Cultivating Conversations with... Joanna Smart, Verso Biosense
Our Head of Medical, Rob Bentham, speaks with Joanna Smart from Verso Biosense about all things femtech (female-centric health technology).
Joanna talks about how to address the lack of female health data, how femtech can continue to draw investment and why femtech is so important.
Welcome to the podcast. Today we will be tackling the world of FemTech, which is, for those that don't know, a relatively recently coined term, but a sector that hopes to address myriad women's health issues that have been previously somewhat overlooked by the technology space. Our guest today is Joanna Smart. For those of you that don't know Jo, her shining career has included executive appointments ranging from start-ups all the way through to billion-dollar global companies in both the UK and the US.
Her 20-something years in the market have been spent doing things ranging from enterprising growth, corporate deal making and the translation of technologies, and she is currently the non-exec for Verso Biosense, where she's recently stepped down as their CEO. Welcome, Jo. So, before we get into the wider subjects, I think for the purposes of those that may not know you, it would be useful to learn a bit more about your journey, and what's brought you to working in this space and with Verso Biosense.
Of course, Rob, thanks very much for chatting with me this morning. As your introduction said, I have spent 20 years in life sciences and I've worked with companies of all stages, but one of the other things I've done - and I've spent over a decade working in this space - is the translational funding space. This is through my work with the NIHR, which is the UK's largest funder of health and care research. This is where I came across the academic founders of Verso in the 'I for I' [Invention for Innovation] programme.
That programme specifically funds the development of innovative health technologies to translate them from the bench through to tangible patient benefit. So, these guys were looking for academic grant funding for this as a project. So, I first met them from the University of Southampton through this programme.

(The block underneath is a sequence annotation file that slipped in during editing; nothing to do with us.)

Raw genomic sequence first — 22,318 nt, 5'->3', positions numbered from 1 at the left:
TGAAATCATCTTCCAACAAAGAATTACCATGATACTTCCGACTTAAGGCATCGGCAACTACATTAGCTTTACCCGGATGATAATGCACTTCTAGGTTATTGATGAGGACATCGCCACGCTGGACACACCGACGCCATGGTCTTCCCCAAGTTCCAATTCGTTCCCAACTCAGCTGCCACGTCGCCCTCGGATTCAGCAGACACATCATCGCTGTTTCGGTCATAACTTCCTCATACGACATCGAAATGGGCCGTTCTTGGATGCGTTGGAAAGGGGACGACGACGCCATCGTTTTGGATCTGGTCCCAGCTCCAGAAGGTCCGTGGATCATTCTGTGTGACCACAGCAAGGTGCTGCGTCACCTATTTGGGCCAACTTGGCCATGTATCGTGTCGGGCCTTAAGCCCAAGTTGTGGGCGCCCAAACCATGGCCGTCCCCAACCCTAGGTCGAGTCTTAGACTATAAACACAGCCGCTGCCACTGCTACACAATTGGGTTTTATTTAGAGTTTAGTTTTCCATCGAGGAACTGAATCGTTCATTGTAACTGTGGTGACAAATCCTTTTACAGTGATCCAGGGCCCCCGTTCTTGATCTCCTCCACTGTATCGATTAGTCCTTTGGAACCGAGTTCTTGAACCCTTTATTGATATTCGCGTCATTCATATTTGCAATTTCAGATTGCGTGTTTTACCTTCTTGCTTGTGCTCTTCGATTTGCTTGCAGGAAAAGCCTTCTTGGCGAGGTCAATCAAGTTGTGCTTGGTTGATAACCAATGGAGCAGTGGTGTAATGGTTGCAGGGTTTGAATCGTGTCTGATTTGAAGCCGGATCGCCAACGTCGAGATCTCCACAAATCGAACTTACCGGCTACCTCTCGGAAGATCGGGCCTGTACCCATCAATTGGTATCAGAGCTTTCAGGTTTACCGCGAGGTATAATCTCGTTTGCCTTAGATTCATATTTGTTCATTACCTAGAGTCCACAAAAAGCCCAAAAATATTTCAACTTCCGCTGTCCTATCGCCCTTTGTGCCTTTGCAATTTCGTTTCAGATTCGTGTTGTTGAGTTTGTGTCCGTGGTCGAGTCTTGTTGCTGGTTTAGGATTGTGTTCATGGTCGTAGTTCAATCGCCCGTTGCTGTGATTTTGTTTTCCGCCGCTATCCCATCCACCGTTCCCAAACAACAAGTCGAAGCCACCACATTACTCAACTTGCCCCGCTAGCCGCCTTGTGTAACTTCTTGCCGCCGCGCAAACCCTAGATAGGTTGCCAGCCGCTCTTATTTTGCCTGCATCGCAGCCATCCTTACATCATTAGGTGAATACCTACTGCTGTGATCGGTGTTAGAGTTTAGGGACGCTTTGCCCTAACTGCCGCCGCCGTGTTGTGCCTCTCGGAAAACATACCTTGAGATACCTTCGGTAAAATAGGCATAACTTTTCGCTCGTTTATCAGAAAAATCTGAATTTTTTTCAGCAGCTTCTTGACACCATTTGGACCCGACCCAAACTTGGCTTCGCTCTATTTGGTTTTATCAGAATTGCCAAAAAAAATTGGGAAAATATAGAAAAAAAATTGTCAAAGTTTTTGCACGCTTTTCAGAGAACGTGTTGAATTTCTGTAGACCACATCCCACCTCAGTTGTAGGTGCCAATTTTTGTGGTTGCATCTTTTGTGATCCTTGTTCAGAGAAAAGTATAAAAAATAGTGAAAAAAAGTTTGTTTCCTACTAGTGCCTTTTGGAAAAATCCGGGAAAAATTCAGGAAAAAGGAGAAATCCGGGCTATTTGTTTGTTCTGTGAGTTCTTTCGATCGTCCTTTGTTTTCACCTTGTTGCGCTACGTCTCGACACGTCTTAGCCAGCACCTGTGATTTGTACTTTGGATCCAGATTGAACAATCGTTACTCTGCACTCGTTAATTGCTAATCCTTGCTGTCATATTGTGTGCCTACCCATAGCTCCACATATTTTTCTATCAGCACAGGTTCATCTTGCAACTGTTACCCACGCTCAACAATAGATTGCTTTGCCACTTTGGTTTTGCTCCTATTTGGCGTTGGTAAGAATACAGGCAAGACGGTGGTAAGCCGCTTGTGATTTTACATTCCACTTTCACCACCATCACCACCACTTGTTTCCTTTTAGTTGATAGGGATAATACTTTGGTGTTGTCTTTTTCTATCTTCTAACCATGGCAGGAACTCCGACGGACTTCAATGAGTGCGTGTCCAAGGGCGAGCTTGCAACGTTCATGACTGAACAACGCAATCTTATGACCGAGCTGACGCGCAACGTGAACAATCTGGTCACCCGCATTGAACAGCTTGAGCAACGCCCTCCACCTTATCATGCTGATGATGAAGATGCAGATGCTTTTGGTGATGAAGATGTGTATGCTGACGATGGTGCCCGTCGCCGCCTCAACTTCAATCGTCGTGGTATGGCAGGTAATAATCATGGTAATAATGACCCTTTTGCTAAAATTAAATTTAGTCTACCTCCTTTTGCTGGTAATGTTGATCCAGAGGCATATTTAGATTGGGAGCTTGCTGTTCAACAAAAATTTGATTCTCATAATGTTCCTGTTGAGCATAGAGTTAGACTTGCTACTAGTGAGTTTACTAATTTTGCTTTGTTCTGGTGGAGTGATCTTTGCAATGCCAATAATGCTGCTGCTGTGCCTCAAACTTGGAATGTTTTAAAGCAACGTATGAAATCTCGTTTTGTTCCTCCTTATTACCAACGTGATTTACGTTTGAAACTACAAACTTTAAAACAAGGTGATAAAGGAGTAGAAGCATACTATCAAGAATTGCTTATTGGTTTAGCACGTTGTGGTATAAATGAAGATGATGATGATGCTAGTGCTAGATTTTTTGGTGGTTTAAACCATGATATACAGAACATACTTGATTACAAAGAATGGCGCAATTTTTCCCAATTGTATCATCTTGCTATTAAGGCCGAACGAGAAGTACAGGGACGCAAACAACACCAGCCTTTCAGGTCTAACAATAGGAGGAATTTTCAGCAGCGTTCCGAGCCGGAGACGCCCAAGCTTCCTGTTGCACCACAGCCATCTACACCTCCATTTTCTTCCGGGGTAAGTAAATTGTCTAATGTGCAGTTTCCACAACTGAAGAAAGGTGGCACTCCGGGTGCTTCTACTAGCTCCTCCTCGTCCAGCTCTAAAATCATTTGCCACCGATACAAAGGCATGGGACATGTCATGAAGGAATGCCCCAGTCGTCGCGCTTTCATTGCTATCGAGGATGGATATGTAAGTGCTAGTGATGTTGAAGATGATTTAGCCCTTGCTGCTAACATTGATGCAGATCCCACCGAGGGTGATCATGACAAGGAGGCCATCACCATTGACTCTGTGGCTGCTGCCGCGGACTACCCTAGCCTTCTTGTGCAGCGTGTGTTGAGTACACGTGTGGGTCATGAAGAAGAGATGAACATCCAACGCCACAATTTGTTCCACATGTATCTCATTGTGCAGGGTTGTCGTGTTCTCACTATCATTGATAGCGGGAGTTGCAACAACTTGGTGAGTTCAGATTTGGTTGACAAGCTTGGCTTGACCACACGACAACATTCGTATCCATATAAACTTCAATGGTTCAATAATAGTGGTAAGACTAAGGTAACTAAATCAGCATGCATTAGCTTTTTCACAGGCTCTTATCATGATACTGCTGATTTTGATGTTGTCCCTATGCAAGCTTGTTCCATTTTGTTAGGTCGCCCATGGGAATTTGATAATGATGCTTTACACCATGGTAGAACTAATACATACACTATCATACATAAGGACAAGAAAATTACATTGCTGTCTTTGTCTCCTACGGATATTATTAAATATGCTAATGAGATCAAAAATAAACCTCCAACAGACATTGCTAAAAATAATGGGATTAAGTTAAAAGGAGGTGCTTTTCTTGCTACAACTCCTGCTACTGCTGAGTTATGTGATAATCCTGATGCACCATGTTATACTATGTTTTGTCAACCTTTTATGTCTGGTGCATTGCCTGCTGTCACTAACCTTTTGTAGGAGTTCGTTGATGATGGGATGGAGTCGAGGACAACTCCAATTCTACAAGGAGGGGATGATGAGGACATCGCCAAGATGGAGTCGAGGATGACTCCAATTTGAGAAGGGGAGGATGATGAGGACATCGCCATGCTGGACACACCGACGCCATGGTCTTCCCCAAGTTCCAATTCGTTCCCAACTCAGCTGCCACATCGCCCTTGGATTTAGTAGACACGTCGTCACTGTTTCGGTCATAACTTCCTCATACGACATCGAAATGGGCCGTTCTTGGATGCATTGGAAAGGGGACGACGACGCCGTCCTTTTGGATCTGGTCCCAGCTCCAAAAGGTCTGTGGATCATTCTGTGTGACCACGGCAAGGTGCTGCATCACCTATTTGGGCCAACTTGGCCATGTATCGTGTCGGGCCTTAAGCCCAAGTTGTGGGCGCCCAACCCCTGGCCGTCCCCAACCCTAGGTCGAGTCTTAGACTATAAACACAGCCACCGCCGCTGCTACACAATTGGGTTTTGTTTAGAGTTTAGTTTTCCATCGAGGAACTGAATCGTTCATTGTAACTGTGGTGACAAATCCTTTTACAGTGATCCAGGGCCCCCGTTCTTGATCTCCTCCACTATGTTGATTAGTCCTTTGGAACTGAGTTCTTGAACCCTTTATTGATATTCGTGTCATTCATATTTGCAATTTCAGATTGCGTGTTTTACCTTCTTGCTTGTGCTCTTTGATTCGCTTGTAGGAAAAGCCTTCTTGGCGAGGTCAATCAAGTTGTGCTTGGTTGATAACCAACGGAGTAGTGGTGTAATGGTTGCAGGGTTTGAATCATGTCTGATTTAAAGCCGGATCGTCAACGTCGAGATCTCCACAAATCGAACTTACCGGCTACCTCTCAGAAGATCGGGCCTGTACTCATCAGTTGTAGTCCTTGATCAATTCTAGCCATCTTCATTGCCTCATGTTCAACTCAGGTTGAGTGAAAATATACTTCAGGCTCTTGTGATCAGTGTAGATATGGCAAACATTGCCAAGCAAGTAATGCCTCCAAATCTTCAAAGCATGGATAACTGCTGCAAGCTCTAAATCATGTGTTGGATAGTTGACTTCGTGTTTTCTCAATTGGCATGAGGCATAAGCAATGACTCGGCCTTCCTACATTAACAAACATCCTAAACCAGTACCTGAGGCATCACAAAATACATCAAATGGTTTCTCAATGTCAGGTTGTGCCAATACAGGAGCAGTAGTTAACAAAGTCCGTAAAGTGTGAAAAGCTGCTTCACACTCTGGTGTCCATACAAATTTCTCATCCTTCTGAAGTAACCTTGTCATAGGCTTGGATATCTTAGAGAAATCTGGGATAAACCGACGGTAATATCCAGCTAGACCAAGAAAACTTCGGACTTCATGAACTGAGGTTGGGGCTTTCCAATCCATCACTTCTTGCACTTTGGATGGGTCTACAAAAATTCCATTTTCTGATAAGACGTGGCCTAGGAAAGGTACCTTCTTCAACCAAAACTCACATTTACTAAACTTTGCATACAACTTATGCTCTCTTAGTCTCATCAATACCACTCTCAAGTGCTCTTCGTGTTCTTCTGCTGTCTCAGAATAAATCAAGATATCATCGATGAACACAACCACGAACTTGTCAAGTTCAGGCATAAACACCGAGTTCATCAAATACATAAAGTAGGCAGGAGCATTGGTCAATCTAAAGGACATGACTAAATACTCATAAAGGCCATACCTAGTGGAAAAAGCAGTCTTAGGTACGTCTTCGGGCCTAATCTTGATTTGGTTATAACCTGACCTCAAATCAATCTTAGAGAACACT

What drew me to the technology was a combination of some really interesting factors that you don't always find in the medical health technology space. One of which was that it was a really ground-breaking technology, the platform, and I'll talk more about that in a little while. The platform itself is fascinating, but it came about because of a clinical need, and it was actually a clinical question that was asked of an engineering team. And this is one of the things that you often don't see, the origin of it was this unmet clinical need, and a really important question that some really amazing technology could help to answer.
So that was what really drew me to it, and then when I started reading more about the space and about female reproductive health research in greater depth, I was really surprised to find there are some really fundamental questions about the basic physiology that no one knows the answers to. And that was the final piece, I think, then I couldn't look away - this is a great piece of technology and a space that's really important.
Okay, perfect. So, you talk about the interesting technologies that Verso has. What are the fundamental products that they have, and what are they fundamentally looking to tackle with that product that makes it as hopefully disruptive as many of these technologies in the sector?
Right, so the technology itself is a completely ground-breaking sensor platform. What it does is it works deep inside the body. It has no internal batteries and no wires, and it can monitor these physiological parameters continuously, over a course of many days. That's really important when you're looking to monitor biological systems, because what you don't want is to perturb the environment. So, this is an indwelling sensor that can sit there, it's biocompatible, and it can take these measurements over a long period of time, so it gives you this sort of 3D map of what's going on inside the body in real time if you choose to have it in real time. It's a really interesting piece of sensing technology, and the power is really interesting as well, because it doesn't have any batteries inside the body, but the power the system can generate gives you as much power as you would get from the smallest state-of-the-art batteries in that kind of system.